The first frost is upon us, killing our impatiens and sending our manicured lawns to the colorist, putting platinum frosted highlights and tips on the green locks of grass.
All week long I rush out the door, thinking that with a turn of the key in the ignition I will be driving to work, simple, just as I've done for the last six months or so.
But instead I am stopped in my tracks. My car is frozen over, a thin layer of ice covering the windshield.
Fuck. Ice. Need ice scraper, my brain says. There is none in the house. It's buried in my car somewhere. In the car I should have cleaned out a while ago. I crank the defrost up to 11 and open up the floodgates of heat. I call for aid in the form of windshield wipers now flipped to their fastest setting, in hopes the friction will slowly dislodge tiny bits of ice incrementally with every swoosh-swoosh back and forth.
And while this is going on I am climbing throughout my car. Moving things around frantically. Pushing bags and boxes around. Dislodging half-empty (or is it half full?) bottles of water long forgotten under passenger seats, a place of hiding they rolled to, one slam-on-the-brakes back during who-knows-when in the past.
If there is an ice scraper in my car, I ain't finding it. A harried look at the windshield reveals nearly the same unforgiving sheet of ice that was there before my frantic search for the ice scraper in a haystack.
Now I am in MacGyver mode. What in my car could feasibly suffice as an ice scraper in a jam like this?
Answer: Plastic shirt hanger from Old Navy.
I'm trying all sorts of angles and eventually have the right tilt going to both reach and scrape all the icy bits off my windshield with my Old Navy hanger, and I'm off to work.
The whole (long) drive that is my commute, I create a to-do list so this doesn't happen tomorrow. I can:
-clean out my car and unearth the one or more ice scrapers buried within. I think of what's in my car, what to do with it, how it should be kept clean anyway (duh) and how long this cleaning process will take.
-go to the store and buy an ice scraper and keep it in an accessible spot. Can keep it right in the passenger door slot/cupholder/catch-all thingy. Can go buy it on my lunch break, et cetera.
Quite simple really. Pleased I have come up with suitable solutions to this problem, I arrive at work and go about my day. Approximately 20 hours later, the alarm clock goes off and I rush around and head out the door and see:
Of course. My iced-over car.
Good job, asshole. What did you think? It was going to get warmer around here and you'd never have ice on your car again?
You are really dumb, for real.
For the second day in a row I was scraping ice off my car with a plastic clothes hanger from Old Navy. For Chrissakes. Cursing my stupidity, procrastination, forgetfullness, life, whatever. It was part "d'oh!" and part "c'est la vie" my attitude as I drove off again (this time I also forgot my gloves and my hands were cold.)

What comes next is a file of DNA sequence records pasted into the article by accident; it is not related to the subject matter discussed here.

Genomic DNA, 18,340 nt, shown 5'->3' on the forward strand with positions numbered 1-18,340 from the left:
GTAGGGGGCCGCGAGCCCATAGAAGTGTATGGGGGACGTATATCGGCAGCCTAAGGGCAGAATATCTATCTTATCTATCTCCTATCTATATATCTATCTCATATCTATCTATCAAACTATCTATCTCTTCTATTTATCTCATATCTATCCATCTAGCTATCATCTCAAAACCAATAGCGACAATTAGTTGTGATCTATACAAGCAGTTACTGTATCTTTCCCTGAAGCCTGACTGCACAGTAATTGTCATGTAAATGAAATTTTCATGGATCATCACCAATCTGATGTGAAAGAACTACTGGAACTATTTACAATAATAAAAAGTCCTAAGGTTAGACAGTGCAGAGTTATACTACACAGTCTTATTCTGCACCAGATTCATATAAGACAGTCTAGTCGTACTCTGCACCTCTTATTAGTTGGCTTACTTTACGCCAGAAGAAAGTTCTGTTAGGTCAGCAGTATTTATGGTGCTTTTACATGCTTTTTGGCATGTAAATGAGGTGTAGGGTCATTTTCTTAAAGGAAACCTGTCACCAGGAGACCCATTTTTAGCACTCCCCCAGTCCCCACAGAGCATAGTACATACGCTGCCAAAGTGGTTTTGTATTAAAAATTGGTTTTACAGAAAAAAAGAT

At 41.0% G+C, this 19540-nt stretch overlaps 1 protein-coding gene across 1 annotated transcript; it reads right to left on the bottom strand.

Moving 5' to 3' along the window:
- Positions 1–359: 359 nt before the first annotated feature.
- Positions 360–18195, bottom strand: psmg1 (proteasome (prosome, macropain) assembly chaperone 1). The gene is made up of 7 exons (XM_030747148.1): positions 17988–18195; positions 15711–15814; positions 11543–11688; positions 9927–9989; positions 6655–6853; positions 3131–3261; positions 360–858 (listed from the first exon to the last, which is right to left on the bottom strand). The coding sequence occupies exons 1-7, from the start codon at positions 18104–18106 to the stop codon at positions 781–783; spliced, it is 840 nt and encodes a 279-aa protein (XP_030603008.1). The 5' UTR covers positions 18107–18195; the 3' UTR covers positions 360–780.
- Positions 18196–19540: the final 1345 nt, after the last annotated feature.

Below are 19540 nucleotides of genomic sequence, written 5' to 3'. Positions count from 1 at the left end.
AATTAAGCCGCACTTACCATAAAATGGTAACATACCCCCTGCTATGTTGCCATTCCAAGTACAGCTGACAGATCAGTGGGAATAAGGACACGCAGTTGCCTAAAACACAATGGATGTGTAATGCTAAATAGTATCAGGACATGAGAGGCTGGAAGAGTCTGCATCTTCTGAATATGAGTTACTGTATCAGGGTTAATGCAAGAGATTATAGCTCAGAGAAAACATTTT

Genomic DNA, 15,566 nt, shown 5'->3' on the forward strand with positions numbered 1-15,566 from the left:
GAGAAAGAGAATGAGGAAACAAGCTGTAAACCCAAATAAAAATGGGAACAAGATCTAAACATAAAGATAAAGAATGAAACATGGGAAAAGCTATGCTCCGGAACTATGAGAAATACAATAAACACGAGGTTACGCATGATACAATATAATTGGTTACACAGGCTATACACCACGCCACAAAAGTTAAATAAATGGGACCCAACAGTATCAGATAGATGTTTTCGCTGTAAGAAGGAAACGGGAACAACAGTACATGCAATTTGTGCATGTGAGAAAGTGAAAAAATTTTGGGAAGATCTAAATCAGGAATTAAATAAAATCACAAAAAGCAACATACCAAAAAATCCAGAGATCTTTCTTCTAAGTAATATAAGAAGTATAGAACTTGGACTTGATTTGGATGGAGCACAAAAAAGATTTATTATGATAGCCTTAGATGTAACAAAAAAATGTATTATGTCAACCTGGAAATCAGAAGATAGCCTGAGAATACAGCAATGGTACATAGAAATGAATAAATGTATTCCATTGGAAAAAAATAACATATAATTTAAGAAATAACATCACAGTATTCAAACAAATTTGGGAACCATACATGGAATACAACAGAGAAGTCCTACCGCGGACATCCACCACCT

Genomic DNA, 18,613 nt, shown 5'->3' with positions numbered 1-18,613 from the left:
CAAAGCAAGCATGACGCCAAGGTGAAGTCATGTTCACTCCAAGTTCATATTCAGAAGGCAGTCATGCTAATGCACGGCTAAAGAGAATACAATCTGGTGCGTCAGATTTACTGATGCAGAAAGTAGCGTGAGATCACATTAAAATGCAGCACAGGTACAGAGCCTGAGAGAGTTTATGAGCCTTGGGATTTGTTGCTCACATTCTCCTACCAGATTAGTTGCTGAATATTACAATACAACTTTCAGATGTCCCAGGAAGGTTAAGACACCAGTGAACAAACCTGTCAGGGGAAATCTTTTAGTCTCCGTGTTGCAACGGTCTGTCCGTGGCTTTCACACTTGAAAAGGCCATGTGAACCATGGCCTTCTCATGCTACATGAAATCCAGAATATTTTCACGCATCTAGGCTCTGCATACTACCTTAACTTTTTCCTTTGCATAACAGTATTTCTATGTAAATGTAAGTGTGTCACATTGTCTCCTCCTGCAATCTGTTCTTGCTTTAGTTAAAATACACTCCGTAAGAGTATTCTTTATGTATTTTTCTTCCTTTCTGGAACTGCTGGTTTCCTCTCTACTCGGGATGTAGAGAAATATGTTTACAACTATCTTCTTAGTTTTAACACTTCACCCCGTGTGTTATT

I started to think, maybe I don't need an ice scraper. Maybe me and my Old Navy clothes hanger could get through the winter. And then I had the audacity to think, thank goodness my car is filled with random crap, because then I might not have even had a clothes hanger to scrape the ice off.
And yet, after I drove off disgusted that I had not managed to fix my ice scraper situation, I realized I had also managed to leave my cell phone upstairs. I had to turn around and thought of how I didn't want to live life feeling rushed and ill-equipped. It was a moment where I longed for a place for everything, everything in its place, oh how simple life would be then, a life free of iced-over windshields and extraneous trips home for things you've forgotten.
My mind thought of all the things out of place around my home, and how when I got back there to retrieve my cell phone I could pick up the thing on the landing or on the dresser and stick it upstairs in my bedroom where it belonged. Hey it would be a start: grab two out of place things on your way to find the cell phone and be two things closer to a more organized life.
However by the time I got to the front door, I realized it was locked, I went back to get my housekeys from my car's ignition, and in my frustration stomped upstairs in a tizzy, found my cellphone and all without putting anything in my path in its rightful place upstairs. I drove off a second time and then proceeded to curse myself after realizing I had forgotten my two items to pick up. And now I was wondering if I needed to start drinking coffee as soon as possible after waking up instead of just in the car ride to work.
Maybe that is the key to everything, caffeine stimulation.
So here I am, it is 7:50 p.m., and I am about to head out the door again for my evening affairs, and I have yet to either:
-clean out my car and find last year's ice scrapers.
-buy an ice scraper.
So invariably I will be met with this same problem tomorrow. Unless I manage to wake up early, saunter out to my car and turn it on to let it defrost while I go about my other morning readiness rituals.
But if not, and I forget, I guess there is still the clothes hanger. Or, it could happen: an early-November heat wave.